802.11n to the Rescue
With higher education’s appetite for greater throughput and performance, end-user adoption of WiFi 802.11n has begun to accelerate.
The May 2009 report “Wireless LAN 2009: From Network of Convenience to Business-Critical Infrastructure” found that 79 percent of Best-in-Class and 75 percent of Industry Average respondents either have current or planned 802.11n implementations, whereas the Laggards trail the Industry Average by 27 percent.
802.11n has the advantage of providing the performance and security of a wireline network at a lower cost of acquisition, installation and maintenance. It also enables institutions to upgrade their network infrastructure in older campus buildings where laying in new cable for wireline infrastructure would be cost-prohibitive.
802.11n’s Network Performance Boost
The “Beyond Wireless — The State of WLAN 2009” report identified concrete performance advantages for users of 802.11n-based WLANs, as compared to those who had not yet adopted 802.11n.
As shown in Figure 3, the respondents that were currently using 802.11n experienced more than an 85 percent improvement in application response times over those that had not yet migrated. 802.11n adopters reported 57 percent more resilience to security attacks, indicating that many of them improved their security solutions at the same time that they upgraded or installed their 11n network. Aberdeen’s research also revealed that with a migration to 802.11n, organizations also moved more mission-critical applications onto the WLAN, making invulnerability to attack a higher priority.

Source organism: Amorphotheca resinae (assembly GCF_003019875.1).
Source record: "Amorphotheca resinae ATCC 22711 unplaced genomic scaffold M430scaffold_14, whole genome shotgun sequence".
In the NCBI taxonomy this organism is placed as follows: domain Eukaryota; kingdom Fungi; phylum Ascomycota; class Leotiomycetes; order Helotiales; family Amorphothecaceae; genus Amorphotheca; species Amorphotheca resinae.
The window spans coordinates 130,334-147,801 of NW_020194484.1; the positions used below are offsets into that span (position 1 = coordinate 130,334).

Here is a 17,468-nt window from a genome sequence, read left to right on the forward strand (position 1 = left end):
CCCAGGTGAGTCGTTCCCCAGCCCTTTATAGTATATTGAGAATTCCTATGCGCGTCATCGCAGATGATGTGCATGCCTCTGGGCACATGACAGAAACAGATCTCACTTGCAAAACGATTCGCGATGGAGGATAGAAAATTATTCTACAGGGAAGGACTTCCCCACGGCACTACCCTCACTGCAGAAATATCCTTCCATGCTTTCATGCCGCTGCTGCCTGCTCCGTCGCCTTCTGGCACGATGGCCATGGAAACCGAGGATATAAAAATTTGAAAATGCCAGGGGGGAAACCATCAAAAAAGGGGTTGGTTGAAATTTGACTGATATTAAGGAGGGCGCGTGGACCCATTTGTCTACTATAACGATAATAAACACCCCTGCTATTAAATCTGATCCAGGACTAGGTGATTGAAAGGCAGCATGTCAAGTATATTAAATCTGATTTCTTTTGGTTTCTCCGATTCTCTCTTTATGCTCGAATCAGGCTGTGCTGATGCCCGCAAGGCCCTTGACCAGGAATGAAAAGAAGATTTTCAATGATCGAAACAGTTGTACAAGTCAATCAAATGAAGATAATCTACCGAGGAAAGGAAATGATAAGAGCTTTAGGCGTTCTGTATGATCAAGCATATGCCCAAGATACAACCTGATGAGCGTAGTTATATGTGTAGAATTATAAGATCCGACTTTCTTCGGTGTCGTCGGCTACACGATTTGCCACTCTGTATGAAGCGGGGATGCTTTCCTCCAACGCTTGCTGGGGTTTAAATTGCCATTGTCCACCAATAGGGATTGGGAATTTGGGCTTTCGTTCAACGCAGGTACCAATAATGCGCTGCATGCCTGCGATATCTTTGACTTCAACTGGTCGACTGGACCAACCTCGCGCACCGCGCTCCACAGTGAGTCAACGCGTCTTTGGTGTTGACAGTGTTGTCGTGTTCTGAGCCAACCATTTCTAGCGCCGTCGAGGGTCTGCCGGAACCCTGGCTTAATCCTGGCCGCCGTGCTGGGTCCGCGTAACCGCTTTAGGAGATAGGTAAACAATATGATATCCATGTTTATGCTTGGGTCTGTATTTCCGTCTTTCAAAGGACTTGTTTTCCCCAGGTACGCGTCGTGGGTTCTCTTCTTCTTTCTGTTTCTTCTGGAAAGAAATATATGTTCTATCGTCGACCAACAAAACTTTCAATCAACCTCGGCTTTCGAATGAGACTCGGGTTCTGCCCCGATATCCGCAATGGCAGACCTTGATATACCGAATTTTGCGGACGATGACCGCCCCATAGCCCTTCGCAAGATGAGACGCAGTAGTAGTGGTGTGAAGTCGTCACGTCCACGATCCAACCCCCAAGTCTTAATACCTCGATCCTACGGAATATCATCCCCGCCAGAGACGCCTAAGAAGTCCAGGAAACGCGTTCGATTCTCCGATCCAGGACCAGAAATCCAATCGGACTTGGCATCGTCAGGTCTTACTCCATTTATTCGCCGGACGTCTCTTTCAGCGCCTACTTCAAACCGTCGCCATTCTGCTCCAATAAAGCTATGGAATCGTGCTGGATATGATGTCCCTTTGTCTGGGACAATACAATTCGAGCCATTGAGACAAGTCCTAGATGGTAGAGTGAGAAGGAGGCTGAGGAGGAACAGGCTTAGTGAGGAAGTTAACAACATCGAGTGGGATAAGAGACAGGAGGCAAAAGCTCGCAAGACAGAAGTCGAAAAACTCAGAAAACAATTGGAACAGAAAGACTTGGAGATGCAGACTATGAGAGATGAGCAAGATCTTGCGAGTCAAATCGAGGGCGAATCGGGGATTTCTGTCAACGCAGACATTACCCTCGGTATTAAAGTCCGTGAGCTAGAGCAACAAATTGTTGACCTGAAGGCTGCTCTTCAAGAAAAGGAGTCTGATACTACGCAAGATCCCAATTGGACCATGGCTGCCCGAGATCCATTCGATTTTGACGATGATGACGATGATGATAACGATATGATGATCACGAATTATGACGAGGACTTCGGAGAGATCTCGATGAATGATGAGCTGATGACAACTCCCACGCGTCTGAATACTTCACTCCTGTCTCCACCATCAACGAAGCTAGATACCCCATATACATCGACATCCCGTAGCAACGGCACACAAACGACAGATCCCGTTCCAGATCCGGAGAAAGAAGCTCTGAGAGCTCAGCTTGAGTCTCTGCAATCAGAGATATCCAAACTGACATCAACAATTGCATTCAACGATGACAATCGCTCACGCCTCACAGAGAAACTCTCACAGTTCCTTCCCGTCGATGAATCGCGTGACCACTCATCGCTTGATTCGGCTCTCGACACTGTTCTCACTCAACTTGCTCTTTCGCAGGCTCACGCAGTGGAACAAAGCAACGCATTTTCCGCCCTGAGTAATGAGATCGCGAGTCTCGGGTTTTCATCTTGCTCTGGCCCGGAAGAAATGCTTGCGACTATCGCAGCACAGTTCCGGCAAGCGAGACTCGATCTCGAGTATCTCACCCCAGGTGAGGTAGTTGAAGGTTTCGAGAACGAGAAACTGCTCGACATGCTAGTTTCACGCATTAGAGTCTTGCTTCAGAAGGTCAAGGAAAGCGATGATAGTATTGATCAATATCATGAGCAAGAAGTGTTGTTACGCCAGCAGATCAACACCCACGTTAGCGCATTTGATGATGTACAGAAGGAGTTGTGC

The users of 802.11n achieved a 49 percent increase in network uptime over all others, 22 percent growth in the percentage of staff using the WLAN, and 19 percent increase in campus coverage, coinciding with the greater range of 802.11n-based APs.
Note that these advantages are not without cost; 11n users paid more than 6 percent more to manage their networks than non-11n users. Some of this cost is associated with the equipment purchase of the 802.11n-specific hardware and software itself.
However, they attained significant cost savings in other areas (63 percent fewer helpdesk calls, for example) that are likely due to the improved bandwidth and range leading to fewer dropped data and voice sessions, and therefore fewer student, faculty and staff complaints. Almost 72 percent less time was required to manage the WLAN, indicating that at least some of the strategic action to reduce complexity through WLAN/wireline convergence had been achieved. They also saved 15 percent on their telecommunications costs, as fixed mobile convergence and VoIP solutions helped to reduce carrier service billings.
Learn how you can achieve a seamlessly integrated wired/wireless campus while maintaining the security of intrusion detection across wired/wireless networks by interacting in Aberdeen’s newest micro site dedicated to higher education wireless LAN.
Andrew Borg is a senior research analyst with the wireless and mobility practice at the Aberdeen Group. Gaurav Patil is a research associate with Aberdeen’s communications group.